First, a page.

What do I need to finish? Are there any outstanding #boringselfcare tasks you need to cross off your to-do list? What do you need to complete them?
What do I need help with? Who can you ask for help? What resources are available to you in your community?
BTW I’ve noticed that there’s a lot of judgment over what is and what isn’t self-care.
If activities like zoning out on the couch to Netflix, scrolling on social media, LOLing at memes (I have so many saved), eating, and/or sleeping in recharges you, then I don’t see what the problem is. 🤷
✨ BONUS: Two of my fave self-care practices that you can put in place right away are:
Eat what you like.
Yes, kale smoothies and chia seeds are the epitome of wellness on Instagram. But new rule: if you don’t like it, don’t eat it. Self-care!
Move in a way that feels good.
The same goes for exercise. If you hate running, don’t feel obligated to sign up for that 5k race. Yes, walking is an acceptable form of movement!
What if self-care isn’t sticking?
If you’re still struggling with implementing a self-care practice. You might need to take some time to identify your worthiness wound.
After all, self-care is a component of self-love.
How to define self-love.
Self-love is valuing yourself unconditionally.
It’s being your own friend, and rooting for yourself even when you suffer, fail, or feel inadequate. No judgment or self-criticism.
Self-love is a deep state of appreciation for yourself that grows from actions like:
Accepting yourself for who you are;
Speaking kindly about yourself (out loud and in your head);
Believing in yourself;
Giving yourself compassion;
Trusting your intuition;
Setting and enforcing boundaries ( saying “no” to things or people that don’t make you feel good or happy);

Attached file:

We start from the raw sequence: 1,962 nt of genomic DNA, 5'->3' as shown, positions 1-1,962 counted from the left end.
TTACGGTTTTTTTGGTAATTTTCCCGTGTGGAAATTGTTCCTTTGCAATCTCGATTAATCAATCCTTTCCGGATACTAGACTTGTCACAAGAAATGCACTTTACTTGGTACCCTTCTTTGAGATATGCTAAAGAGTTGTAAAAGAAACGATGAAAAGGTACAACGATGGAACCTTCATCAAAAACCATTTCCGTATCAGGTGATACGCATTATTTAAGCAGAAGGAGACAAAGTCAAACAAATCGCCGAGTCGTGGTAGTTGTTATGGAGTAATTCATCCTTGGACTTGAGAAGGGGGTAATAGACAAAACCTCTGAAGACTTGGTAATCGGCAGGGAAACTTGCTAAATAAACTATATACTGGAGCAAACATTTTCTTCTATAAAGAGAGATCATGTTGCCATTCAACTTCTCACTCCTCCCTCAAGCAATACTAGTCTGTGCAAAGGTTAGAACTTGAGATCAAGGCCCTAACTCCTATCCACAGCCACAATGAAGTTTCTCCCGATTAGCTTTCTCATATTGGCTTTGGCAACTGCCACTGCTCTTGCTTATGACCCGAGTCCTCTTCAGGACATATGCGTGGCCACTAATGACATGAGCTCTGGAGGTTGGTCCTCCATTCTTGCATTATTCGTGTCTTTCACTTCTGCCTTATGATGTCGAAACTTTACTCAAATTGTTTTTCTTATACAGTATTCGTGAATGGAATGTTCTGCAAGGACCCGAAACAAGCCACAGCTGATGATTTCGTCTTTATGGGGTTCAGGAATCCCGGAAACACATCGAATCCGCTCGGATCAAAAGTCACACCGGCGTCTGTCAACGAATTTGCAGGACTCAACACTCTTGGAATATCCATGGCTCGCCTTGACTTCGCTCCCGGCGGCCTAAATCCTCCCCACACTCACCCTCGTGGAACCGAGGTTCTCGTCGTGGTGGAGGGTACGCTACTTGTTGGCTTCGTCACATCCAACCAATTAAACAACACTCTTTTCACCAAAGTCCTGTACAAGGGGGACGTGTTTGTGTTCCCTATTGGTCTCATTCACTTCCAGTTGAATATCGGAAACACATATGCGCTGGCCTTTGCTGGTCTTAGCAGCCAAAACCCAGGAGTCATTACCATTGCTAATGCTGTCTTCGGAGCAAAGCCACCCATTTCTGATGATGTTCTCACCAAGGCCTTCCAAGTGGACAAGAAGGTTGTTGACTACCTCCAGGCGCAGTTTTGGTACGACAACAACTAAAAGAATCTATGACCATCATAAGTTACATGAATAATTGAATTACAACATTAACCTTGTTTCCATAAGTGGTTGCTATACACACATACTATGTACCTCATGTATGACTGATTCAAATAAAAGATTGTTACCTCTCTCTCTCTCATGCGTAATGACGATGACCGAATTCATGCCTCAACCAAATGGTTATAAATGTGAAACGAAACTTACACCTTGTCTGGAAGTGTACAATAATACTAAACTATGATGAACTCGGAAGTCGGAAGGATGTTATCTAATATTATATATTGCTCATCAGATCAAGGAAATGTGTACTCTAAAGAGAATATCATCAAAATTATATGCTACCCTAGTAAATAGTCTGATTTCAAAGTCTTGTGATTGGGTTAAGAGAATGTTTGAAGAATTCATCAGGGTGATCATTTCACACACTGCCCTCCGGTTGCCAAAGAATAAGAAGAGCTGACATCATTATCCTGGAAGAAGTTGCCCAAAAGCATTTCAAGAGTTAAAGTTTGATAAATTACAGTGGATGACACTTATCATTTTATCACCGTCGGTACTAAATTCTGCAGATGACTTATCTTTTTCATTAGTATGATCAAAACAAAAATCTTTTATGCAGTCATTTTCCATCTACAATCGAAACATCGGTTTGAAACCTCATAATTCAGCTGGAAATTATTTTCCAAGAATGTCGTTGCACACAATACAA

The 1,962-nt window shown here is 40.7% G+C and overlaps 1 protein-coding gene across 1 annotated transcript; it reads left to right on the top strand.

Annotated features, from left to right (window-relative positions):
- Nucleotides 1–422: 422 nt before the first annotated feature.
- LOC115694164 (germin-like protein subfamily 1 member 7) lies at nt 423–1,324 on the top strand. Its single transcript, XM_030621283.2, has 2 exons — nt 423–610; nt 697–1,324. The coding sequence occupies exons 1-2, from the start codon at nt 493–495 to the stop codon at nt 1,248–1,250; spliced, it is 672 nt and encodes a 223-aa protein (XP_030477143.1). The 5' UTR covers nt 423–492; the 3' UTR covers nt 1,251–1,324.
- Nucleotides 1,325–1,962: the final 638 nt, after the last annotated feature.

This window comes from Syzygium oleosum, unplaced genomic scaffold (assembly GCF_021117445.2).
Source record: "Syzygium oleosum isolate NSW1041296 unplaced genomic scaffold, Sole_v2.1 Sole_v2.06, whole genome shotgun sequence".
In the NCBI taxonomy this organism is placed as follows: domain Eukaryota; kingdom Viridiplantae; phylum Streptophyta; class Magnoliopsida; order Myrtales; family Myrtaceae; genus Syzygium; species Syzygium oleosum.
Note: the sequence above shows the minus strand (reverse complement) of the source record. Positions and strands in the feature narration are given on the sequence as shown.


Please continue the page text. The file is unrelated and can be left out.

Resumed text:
Recognizing your place in a shared humanity; and
Meeting your body’s needs.
Finding self-acceptance and self-love is a never-ending journey, especially in a culture that tells you that there’s always more, better.
How to incorporate more self-love into your life.
Here are some questions to ask yourself to deepen your self-love:
What do I like about myself? Can you list 10 things or qualities that you like about yourself? Don’t second-guess. Just write.
What values are the most important to me? Does your present life fulfill them? How can you live in ways that align with your values?
How do I want someone to love me? How can you offer this to yourself too? The more you make yourself feel whole and worthy, the more you have to give in relationships.
How can I offer myself more compassion? Are you struggling with anything? Is there any part of you that needs healing? Forgiveness? When you’re in physical or emotional pain, what are some of the best things you can do for yourself?
How much do I trust myself? Do you listen to others more than yourself?
What does my inner critic tell me? How does your inner critic stop you from moving forward? What’s the origin of each critical belief? Is each belief still true for you today? What positive beliefs can replace each negative one?
What are my favourite ways to take care of myself physically, emotionally, mentally, and spiritually? What self-care practices can you incorporate into your days, weeks, months, and years? What makes you feel most like yourself?
Do you see how practicing self-care is an important act of self-love?
Remember, what works for one person might not work for you. There’s no one recipe for self-care. Despite what it seems like on Instagram.
So that’s the difference between self-care and self-love. Did you find this helpful?
Oh, and in case no one has told you this: you’re good enough the way you are.
P.S. Have you heard of The Five Love Languages by Gary Chapman? If not, you can take the quiz online. This is another way to understand yourself and what self-care ideas are best for you.
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About the author
Meet Ellen Kaross (she/her), the Non-Diet Nutritionist and Intuitive Eating Coach behind The Good Yolk.
Ellen helps women-identifying folks uncover what their emotional eating can teach them, and find joy and balance in their relationship with food.
Her passion for advocacy informs her compassionate, non-judgmental approach.